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About This Artwork
Polychrome Jar, c. 1954
Ceramic and pigment
22.9 x 38.1 cm (9 x 15 in.)
Gift of David and Cindy Van Zelst, 2008.178
Arts of Africa and the Americas
Not on Display
This earthenware vessel has a flawless shape that gracefully curves from the upper rim to the swelling shoulder, with a long downard sweep to the foot; the smooth burnished surface displays a colorful pattern of symbolic motifs. Although made in the 1950s, the work belongs to a ceramic tradition that began in the greater Southwest almost two thousand years ago. In that remote archaeological past, pottery making spread throughout a region embracing southern Arizona and parts of Sonora and Chihuahua, Mexico, and northward along the rugged Mogollon Rim and across the Colorado Plateau to the Rio Grande Valley in New Mexico. Scores of individual and collective styles took form over the centuries, as potters from different communities created a diversity of revivals; mutations occurred; and old forms were displaced by new ones. Yet this ongoing process was always part and parcel of a widely shared artistic and cultural tradition.
Around the turn of the twentieth century, a Hopi-Tewa lineage of artists began giving fresh impetus to this ancient legacy. The celebrated Nampeyo and her contemporaries were inspired by shapes and graphic forms on archaeological vessels and fragments being excavated from ruins near their desert mesa villages, or pueblos, of Hano, Sichomovi, and Walpi. This rediscovery sparked a revival, with the most imaginative artists using the ancient shapes and design motifs as points of departure for creating their own inventive forms.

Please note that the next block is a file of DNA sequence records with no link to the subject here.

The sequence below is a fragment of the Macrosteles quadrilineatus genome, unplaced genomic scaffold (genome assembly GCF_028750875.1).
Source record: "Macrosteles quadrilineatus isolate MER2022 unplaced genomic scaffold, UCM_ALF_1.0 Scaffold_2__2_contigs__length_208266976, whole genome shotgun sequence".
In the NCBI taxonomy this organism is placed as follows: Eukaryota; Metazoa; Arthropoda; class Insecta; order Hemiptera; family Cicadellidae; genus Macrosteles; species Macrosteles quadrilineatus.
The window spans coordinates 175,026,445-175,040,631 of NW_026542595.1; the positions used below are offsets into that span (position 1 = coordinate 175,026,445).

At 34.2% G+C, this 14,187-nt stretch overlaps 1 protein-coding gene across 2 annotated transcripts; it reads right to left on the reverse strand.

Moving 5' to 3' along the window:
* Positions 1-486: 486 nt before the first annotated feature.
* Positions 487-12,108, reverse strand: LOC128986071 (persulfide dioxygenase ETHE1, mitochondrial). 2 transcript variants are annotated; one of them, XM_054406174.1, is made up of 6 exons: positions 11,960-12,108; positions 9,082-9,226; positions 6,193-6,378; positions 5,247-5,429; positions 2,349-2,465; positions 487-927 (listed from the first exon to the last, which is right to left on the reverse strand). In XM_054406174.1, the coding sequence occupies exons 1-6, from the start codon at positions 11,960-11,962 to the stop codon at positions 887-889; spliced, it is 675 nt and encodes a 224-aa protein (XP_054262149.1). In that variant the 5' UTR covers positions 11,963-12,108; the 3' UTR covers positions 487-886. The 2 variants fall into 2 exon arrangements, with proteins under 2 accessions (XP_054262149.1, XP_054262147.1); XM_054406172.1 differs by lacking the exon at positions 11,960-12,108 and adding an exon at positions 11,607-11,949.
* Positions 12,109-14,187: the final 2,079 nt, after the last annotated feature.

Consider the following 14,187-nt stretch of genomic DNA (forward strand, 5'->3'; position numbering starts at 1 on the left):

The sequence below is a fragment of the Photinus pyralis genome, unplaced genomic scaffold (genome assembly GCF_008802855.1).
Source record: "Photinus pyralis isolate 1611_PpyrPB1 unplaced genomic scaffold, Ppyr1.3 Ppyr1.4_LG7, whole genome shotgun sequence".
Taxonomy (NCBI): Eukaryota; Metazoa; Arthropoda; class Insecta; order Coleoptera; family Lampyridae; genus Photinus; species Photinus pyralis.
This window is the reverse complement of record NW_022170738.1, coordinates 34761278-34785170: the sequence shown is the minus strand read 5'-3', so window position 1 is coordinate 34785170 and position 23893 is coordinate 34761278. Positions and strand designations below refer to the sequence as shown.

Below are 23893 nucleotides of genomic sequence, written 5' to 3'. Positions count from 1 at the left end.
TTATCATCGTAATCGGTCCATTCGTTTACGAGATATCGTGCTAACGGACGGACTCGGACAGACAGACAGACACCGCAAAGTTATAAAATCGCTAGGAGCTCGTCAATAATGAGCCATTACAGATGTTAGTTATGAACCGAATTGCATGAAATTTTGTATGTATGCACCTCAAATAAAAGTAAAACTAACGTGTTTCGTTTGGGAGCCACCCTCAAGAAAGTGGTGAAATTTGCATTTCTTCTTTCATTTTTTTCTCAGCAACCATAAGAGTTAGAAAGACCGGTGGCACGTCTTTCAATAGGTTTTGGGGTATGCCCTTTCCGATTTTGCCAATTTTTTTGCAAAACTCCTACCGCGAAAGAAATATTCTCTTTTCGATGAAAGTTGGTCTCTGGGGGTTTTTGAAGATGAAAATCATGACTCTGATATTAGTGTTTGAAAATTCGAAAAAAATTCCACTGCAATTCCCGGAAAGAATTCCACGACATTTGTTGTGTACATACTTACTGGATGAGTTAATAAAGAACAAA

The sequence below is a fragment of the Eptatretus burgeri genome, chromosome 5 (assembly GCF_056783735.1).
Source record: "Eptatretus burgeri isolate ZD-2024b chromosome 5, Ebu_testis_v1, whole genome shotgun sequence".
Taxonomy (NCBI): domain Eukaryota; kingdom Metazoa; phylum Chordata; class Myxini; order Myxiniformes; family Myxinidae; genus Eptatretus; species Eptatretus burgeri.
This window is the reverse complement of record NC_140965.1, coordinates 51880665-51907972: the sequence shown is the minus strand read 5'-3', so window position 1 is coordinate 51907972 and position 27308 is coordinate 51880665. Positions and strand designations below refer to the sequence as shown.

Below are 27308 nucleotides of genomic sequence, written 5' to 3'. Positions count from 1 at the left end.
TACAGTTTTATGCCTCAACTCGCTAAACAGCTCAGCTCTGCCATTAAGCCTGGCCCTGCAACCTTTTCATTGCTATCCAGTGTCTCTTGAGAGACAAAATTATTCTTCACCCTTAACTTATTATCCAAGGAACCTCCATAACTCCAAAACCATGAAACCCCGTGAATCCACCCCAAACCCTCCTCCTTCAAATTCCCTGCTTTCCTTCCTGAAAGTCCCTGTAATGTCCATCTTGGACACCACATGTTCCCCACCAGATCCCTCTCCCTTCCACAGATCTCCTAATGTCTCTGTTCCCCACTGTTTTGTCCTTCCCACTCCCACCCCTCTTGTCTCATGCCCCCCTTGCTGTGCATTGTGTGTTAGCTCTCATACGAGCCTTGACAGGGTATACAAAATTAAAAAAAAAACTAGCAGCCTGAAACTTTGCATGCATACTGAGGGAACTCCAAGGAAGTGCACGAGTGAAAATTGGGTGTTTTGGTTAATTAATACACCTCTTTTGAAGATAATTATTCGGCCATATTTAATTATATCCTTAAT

By the 1950s, Frog Woman (Joy Navasie), a member of this lineage, had become an outstanidng potter. Her hallmark wares feature a background of white slip, or liquid clay, animated by asymmetrical patterns of wingline forms, stylized feathers, angular stepped motifs, and cosmological signs, all associatd with rain, fertility, and seasonal regenerations. Such themes also appear in the artistic vocabularies of many other Southwestern Pueblo potters. Today, more than a century after the revival began, Frog Woman is a respected elder among the younger artists who continue producing wares that are highly prized by museums and collectors. Yet the making of ceramics, like many other aspects of Pueblo Indian culture, remians deeply connected to ancient beliefs in a supernatural order. Clay itself has life, and a sacred relationship begins for the potter when the clay is taken from the earth and thanks are offered to Earth Clay Old Lady. From this perspective, the potter's work is seen as a reflection of life forces, and the vessels are reminders that every aspect of our existence is part of an interpenetrating cosmic system.
— Notable Acquisitions.2009, pg. 12.